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Biden Increases US Troops in Afghanistan to 5,000 For 'Safe Drawdown' of US Personnel

© REUTERS / US ARMYU.S. Army soldiers from the 10th Mountain Division and U.S. contractors prepare Mine Resistant Ambush Protected vehicles, MRAPs, to be transported off of base in support of the withdrawal mission in Kandahar, Afghanistan, August 21, 2020. Picture taken August 21, 2020. U.S. Army/Sgt. Jeffery J. Harris
U.S. Army soldiers from the 10th Mountain Division and U.S. contractors prepare Mine Resistant Ambush Protected vehicles, MRAPs, to be transported off of base in support of the withdrawal mission in Kandahar, Afghanistan, August 21, 2020. Picture taken August 21, 2020. U.S. Army/Sgt. Jeffery J. Harris - Sputnik International, 1920, 14.08.2021
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Earlier in the week, the Pentagon announced the redeployment of 3,000 American troops to Afghanistan to assist in the evacuation of US diplomats as the Taliban continues to advance in the country. The latter has reportedly asserted that it has established control over 90% of Afghan territory.
US President Joe Biden stated on Saturday that he had authorised the deployment of approximately 5,000 US troops in Afghanistan to "make sure we can have an orderly and safe drawdown of US personnel and other allied personnel and an orderly and safe evacuation of Afghans who helped our troops during our mission and those at special risk from the Taliban* advance".
The president also warned that any action by the Taliban that poses a risk to US personnel or "our mission" in Afghanistan will be met "with a swift and strong US military response".
"I have ordered our armed forces and our intelligence community to ensure that we will maintain the capability and the vigilance to address future terrorist threats from Afghanistan", Biden stated.
The statement also notes that Biden has ordered Secretary of State Antony Blinken to provide support for the Afghan government as the latter tries to "prevent further bloodshed and pursue a political settlement".
The American president additionally revealed that he has appointed Ambassador Tracey Jacobson to be in charge of Washington's efforts to "process, transport, and relocate Afghan special immigrant visa applicants and other Afghan allies".
To finalise the statement, Biden made a promise that he will be the last American president to deal with war in Afghanistan. 
"I was the fourth president to preside over an American troop presence in Afghanistan—two Republicans, two Democrats. I would not, and will not, pass this war onto a fifth", Biden pledged.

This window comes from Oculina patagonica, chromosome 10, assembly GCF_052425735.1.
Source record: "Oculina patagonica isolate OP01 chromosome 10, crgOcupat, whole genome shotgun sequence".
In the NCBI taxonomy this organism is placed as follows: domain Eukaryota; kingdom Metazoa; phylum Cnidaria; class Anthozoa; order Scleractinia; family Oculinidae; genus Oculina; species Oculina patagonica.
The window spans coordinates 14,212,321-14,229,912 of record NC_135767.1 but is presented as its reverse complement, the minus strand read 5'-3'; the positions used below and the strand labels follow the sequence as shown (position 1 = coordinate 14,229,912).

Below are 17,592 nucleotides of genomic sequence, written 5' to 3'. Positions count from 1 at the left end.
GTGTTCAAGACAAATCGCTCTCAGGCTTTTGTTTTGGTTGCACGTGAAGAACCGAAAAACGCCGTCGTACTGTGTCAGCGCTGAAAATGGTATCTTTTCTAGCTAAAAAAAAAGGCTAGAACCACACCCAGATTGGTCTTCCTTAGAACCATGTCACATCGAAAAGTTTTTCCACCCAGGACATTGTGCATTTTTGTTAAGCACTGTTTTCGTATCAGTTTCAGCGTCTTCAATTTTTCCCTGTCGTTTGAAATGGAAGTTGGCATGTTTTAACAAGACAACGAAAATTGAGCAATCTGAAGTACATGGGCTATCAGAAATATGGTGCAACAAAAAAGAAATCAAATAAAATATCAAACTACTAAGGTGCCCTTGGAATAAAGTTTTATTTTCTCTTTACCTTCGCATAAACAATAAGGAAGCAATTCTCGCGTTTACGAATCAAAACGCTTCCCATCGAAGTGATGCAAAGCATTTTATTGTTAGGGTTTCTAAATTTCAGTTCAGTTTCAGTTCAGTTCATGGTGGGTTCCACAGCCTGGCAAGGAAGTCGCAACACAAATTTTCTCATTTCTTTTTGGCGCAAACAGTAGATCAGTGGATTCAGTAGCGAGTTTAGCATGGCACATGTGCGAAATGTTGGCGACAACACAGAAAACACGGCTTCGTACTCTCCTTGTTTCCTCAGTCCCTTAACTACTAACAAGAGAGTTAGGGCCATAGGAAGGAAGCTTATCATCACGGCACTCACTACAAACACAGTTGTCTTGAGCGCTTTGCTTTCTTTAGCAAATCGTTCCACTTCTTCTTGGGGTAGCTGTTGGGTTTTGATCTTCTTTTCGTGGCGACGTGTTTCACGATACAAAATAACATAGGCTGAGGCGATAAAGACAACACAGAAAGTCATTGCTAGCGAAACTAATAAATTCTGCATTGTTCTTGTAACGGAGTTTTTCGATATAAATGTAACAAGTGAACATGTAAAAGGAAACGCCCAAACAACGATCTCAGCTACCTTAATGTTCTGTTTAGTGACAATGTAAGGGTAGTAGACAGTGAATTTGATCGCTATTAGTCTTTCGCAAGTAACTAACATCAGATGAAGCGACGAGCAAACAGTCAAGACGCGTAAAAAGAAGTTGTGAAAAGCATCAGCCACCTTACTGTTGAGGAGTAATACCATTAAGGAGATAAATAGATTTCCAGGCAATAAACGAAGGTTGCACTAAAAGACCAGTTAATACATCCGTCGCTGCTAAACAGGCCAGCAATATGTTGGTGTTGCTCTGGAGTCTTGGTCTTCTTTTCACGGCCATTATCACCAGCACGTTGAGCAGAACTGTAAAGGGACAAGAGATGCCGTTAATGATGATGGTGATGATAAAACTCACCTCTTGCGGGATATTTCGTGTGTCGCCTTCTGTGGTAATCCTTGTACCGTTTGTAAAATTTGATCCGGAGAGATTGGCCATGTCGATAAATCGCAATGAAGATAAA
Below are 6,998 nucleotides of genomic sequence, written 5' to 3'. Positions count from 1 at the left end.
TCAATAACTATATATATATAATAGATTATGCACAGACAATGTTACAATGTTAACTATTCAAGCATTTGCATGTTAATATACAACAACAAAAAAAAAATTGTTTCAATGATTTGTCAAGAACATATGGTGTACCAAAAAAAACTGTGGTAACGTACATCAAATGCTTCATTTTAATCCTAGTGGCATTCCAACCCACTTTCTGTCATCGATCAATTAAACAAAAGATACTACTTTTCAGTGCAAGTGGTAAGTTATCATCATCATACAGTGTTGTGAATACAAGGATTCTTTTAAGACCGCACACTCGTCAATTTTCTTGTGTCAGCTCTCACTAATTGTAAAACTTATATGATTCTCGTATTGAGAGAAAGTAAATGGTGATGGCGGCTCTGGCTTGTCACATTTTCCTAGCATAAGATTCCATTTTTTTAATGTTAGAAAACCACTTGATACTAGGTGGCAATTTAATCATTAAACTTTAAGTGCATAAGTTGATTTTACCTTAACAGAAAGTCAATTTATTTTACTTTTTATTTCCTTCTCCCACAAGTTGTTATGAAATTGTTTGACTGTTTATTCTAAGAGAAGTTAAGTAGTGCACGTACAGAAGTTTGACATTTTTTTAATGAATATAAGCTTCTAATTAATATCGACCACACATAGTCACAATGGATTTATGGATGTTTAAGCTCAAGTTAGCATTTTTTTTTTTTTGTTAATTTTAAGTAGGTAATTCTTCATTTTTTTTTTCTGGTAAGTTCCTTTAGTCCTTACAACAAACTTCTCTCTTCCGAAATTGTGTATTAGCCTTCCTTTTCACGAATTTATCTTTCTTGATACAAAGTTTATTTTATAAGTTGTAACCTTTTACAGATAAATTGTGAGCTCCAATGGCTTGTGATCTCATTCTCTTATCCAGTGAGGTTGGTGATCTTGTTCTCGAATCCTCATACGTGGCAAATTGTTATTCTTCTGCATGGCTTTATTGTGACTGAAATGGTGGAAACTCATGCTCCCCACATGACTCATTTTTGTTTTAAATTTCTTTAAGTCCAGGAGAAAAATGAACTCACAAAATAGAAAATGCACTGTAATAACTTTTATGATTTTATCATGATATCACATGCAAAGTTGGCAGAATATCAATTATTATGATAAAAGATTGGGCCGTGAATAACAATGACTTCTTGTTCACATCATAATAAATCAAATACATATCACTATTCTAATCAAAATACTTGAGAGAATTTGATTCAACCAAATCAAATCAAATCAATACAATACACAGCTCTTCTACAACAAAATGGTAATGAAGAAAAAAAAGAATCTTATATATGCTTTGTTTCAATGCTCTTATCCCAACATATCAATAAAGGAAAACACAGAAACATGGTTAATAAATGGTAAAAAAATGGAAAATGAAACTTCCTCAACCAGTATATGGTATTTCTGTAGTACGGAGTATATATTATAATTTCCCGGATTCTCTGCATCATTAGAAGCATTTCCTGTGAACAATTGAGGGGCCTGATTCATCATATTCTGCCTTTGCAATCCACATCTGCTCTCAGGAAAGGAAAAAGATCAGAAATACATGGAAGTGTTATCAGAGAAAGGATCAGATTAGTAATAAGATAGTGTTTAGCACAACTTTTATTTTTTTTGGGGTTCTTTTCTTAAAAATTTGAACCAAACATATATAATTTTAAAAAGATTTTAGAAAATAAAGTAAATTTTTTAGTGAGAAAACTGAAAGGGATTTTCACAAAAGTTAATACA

He also explained his move to withdraw American troops from the country, referring to his predecessor, former US President Donald Trump, who "left the Taliban in the strongest position militarily since 2001 and imposed a May 1, 2021 deadline on US forces".
"Shortly before he left office, he also drew US forces down to a bare minimum of 2,500", Biden continued. "Therefore, when I became president, I faced a choice—follow through on the deal, with a brief extension to get our forces and our allies' forces out safely, or ramp up our presence and send more American troops to fight once again in another country's civil conflict".
© REUTERS / Andrew Burton A military helicopter lands at Camp Nathan Smith in Kandahar City, Kandahar Province, Afghanistan, January 16, 2013.
 A military helicopter lands at Camp Nathan Smith in Kandahar City, Kandahar Province, Afghanistan, January 16, 2013.   - Sputnik International, 1920, 07.09.2021
A military helicopter lands at Camp Nathan Smith in Kandahar City, Kandahar Province, Afghanistan, January 16, 2013.
The presidential statement comes shortly after the Taliban reportedly asserted that it had established control over 90% of Afghan territory, most recently having captured Sharana, the capital of the southeastern Afghan province of Paktika and the province of Mazar-i-Sharif, the largest commercial hub in northern Afghanistan.
The Afghan government remains in control of the capital city of Kabul and Jalalabad, the capital of the eastern province of Nangarhar.
The Taliban surge in the country began shortly after the Biden administration began to withdraw American troops from the region - a move that received criticism and raised concern about the militants taking over the country after the US pullout. The president downplayed those concerns in July, when he said the possibility of the Taliban "overrunning everything" was highly unlikely. 
With some US intelligence assessments suggesting that Kabul could be "isolated" by the Taliban within a month or sooner, the Biden administration continues to insist that a US military presence cannot make a difference if the Afghan government "cannot or will not hold its own country".
*The Taliban is a terrorist movement outlawed in Russia and many other countries
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